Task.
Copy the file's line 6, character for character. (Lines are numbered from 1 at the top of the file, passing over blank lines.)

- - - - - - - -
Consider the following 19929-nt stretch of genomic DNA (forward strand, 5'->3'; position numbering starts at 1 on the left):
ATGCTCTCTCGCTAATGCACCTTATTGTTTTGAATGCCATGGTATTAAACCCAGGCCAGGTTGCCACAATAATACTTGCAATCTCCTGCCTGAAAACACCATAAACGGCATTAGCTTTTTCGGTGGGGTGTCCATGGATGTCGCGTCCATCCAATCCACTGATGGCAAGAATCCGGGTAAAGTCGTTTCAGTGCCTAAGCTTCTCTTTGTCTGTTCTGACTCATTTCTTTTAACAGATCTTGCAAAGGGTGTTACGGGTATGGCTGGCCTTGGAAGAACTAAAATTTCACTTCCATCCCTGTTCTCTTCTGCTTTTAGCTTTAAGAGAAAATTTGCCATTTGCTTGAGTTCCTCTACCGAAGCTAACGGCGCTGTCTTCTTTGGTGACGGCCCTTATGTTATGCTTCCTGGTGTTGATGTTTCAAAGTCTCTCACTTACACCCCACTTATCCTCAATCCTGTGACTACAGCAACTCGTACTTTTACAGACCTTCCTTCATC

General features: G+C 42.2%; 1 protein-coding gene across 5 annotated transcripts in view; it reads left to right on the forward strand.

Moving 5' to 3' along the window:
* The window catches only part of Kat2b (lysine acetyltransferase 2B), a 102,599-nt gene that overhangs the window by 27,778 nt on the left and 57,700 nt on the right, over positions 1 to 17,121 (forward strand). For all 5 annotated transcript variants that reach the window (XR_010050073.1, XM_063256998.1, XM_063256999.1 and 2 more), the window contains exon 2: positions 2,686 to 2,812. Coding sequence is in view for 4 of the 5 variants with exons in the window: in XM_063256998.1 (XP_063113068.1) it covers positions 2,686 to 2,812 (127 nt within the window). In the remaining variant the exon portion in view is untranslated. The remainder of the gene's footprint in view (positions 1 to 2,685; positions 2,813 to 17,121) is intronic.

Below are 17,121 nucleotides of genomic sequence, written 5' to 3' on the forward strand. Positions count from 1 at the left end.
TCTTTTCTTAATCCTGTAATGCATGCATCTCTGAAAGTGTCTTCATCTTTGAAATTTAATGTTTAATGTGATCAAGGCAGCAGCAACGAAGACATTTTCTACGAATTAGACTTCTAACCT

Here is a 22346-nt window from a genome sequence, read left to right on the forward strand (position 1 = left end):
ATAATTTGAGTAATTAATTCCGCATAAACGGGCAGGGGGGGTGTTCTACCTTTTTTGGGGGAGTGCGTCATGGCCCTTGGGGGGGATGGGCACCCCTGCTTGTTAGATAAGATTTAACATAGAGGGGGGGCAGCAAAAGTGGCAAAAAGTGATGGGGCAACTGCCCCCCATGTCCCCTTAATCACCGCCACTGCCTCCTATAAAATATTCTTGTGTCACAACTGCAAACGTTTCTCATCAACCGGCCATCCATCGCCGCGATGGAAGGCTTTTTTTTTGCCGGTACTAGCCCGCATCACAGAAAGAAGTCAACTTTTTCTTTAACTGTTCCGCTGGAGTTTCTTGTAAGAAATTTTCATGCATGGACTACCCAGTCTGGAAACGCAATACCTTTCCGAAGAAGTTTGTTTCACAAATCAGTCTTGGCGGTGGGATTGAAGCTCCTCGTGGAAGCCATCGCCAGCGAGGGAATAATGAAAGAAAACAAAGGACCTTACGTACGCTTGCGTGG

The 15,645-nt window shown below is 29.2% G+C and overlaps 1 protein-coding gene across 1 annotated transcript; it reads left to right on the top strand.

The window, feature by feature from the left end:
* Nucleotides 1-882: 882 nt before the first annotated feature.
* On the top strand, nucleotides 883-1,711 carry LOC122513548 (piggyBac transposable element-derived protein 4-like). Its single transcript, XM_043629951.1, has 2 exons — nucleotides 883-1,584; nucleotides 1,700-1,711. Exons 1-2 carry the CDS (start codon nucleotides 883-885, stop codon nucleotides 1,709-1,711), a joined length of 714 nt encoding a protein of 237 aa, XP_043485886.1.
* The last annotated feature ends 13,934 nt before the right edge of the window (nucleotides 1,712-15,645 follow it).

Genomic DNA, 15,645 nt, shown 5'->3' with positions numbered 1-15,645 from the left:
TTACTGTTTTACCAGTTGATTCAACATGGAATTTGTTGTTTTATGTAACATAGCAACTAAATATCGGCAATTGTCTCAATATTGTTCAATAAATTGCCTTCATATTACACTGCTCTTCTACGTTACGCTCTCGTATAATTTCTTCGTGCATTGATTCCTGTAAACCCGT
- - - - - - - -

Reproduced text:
Below are 17,121 nucleotides of genomic sequence, written 5' to 3' on the forward strand. Positions count from 1 at the left end.